its association with the names of their famous countrymen previously mentioned.
The chief of our expedition was provided with letters to all the principal men of Oaxaca, and while awaiting permission from the authorities to visit the Indians of the sierras, we made a side trip into the valley of Ejutla, southward. After examining the little known ruins of Monte Alban, and visiting an old convent, where the patriot Guerrero was shot, in 1831, we ended our journey in this direction at the town of Cuilapan, formerly a great city of the Miztecs, and containing a large adobe mound, in which copper axes, mirrors, and golden ornaments have been found. Even now, the inhabitants of this place speak the Miztec tongue, while at Zaachila, a near town, the Zapotec is spoken, and farther up the valley, nearer Oaxaca, is a small colony of Indians whose language is the Aztec. This little body of aliens, sandwiched in between Zapotecs and Miztecs, is doubtless a relic of the great Mexican invasion of the fifteenth century, when the armies of Montezuma, after penetrating as far south as Tehuantepec, were driven back by the allied kings of the country. So rich was this valley at the time of the Spanish invasion that the soldiers of Alvarado had the natives make for them spurs of solid gold, which were worked with great skill.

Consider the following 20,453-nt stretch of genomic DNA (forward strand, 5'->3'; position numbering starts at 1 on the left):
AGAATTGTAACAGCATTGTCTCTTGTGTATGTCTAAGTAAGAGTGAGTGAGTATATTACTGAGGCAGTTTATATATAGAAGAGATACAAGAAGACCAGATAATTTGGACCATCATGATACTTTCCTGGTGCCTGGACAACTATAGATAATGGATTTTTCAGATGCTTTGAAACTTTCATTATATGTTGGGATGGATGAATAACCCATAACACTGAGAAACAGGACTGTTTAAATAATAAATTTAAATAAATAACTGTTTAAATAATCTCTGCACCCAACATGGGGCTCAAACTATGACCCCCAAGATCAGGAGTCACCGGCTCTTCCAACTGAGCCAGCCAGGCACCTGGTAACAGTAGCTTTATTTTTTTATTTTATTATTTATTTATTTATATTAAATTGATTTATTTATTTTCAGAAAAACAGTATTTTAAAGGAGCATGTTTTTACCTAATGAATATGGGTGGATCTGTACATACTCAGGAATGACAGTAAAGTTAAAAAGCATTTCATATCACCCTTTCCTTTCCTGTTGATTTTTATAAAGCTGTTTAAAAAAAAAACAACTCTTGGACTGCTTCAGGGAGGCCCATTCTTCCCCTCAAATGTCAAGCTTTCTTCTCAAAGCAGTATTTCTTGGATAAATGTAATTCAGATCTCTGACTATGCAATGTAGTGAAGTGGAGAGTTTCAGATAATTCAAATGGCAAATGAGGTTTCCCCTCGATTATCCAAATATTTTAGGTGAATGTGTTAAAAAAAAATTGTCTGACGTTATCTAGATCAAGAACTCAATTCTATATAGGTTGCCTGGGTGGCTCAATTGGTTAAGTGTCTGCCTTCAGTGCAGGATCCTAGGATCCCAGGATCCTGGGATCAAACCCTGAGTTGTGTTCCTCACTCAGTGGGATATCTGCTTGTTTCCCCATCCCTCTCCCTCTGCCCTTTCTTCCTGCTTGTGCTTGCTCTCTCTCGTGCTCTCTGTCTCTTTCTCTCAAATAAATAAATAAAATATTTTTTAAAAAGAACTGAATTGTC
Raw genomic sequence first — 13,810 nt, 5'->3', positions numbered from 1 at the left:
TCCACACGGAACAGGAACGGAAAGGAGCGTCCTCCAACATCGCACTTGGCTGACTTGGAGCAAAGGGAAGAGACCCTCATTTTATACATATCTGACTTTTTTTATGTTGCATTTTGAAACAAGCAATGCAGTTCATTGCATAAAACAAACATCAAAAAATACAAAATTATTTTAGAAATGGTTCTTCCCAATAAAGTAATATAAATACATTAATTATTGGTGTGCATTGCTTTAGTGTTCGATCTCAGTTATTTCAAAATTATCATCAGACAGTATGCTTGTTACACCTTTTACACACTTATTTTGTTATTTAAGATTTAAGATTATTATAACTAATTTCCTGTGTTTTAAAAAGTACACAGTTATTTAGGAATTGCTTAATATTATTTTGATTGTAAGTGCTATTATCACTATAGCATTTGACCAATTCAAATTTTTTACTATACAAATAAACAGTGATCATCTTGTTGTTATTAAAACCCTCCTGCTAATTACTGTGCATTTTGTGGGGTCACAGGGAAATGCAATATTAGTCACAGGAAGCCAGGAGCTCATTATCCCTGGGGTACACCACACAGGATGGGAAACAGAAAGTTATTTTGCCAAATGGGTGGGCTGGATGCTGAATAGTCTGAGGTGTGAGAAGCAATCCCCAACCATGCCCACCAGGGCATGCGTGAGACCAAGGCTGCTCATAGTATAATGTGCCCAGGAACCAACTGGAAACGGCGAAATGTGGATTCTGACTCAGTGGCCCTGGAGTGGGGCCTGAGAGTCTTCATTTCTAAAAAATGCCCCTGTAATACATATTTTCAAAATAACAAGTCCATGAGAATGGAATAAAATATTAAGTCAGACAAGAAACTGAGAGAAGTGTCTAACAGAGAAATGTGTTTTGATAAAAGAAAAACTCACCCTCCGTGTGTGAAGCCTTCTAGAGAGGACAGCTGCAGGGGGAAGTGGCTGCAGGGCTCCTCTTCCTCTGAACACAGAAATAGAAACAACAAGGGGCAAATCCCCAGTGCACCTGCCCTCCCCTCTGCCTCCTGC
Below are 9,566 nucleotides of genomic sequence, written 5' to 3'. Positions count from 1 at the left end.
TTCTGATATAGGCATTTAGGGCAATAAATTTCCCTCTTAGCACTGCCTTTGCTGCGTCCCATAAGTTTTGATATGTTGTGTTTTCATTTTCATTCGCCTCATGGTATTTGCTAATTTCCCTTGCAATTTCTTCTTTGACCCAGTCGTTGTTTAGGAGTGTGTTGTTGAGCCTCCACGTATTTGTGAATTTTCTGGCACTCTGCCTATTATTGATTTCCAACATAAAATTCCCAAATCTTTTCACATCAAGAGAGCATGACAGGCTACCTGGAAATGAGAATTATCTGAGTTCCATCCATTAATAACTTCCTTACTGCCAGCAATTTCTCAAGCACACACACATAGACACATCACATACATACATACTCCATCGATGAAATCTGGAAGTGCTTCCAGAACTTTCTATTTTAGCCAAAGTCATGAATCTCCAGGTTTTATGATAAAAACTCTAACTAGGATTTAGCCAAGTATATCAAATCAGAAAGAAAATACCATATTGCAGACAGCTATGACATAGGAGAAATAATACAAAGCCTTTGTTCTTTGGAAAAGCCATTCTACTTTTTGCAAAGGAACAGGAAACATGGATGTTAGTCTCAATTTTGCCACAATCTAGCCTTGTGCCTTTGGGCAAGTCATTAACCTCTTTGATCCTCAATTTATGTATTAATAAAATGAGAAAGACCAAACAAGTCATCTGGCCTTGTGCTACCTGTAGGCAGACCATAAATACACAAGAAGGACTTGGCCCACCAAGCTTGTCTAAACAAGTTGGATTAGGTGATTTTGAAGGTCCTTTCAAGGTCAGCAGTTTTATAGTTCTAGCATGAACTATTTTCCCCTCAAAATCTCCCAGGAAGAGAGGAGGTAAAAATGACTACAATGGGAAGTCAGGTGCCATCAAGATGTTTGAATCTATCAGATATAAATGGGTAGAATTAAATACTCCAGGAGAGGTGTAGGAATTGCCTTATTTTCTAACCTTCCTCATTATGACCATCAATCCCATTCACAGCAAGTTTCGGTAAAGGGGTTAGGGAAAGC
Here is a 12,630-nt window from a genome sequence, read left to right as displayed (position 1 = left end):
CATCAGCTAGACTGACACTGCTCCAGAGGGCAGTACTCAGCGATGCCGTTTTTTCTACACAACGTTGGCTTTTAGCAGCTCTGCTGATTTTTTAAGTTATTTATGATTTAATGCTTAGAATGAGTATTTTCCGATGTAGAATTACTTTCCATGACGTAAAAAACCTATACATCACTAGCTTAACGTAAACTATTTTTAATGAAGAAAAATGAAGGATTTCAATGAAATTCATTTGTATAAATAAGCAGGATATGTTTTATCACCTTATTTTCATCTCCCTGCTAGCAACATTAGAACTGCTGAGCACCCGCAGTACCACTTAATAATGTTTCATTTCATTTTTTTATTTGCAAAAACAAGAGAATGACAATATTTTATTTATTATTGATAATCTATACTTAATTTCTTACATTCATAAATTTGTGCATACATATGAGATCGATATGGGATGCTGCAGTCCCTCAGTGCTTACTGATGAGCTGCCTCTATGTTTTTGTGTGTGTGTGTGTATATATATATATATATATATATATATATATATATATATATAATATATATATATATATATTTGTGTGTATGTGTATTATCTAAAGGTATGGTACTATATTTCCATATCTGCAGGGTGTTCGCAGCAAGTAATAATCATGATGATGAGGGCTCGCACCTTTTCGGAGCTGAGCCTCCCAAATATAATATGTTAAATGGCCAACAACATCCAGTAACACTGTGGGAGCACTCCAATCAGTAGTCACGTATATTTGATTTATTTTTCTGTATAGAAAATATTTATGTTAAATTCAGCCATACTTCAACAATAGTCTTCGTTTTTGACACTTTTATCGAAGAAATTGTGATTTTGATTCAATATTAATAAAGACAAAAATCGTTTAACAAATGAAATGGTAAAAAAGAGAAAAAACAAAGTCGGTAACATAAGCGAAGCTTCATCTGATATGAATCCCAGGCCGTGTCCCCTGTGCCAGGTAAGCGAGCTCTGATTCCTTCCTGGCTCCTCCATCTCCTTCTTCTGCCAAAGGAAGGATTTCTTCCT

Many are the stories told here of those early times, so numerous that half a volume might be filled with them, and so fascinating that I reluctantly pass them by. But we will leave antiquities and traditions for a while, and glance at an ancient industry, which, originating here, has made this region famous the world over. In this same village of Cuilapan we found ourselves in the original home of the cochineal, where, enclosed by hedges of the organo, were little gardens of the nopal, or cochineal cactus. The anciently used kermes, or "scarlet grain," was replaced by the cochineal insect, which furnished the brilliant dyes, crimson and scarlet, after the conquest of Mexico by the Spaniards. This precious dye—more valuable once than at the present day—is obtained from the dried bodies of the female cochineal (Coccus cacti), which feeds on the leaves of the Opuntia cochinillifera, and other cacti closely allied to the prickly-pears, and called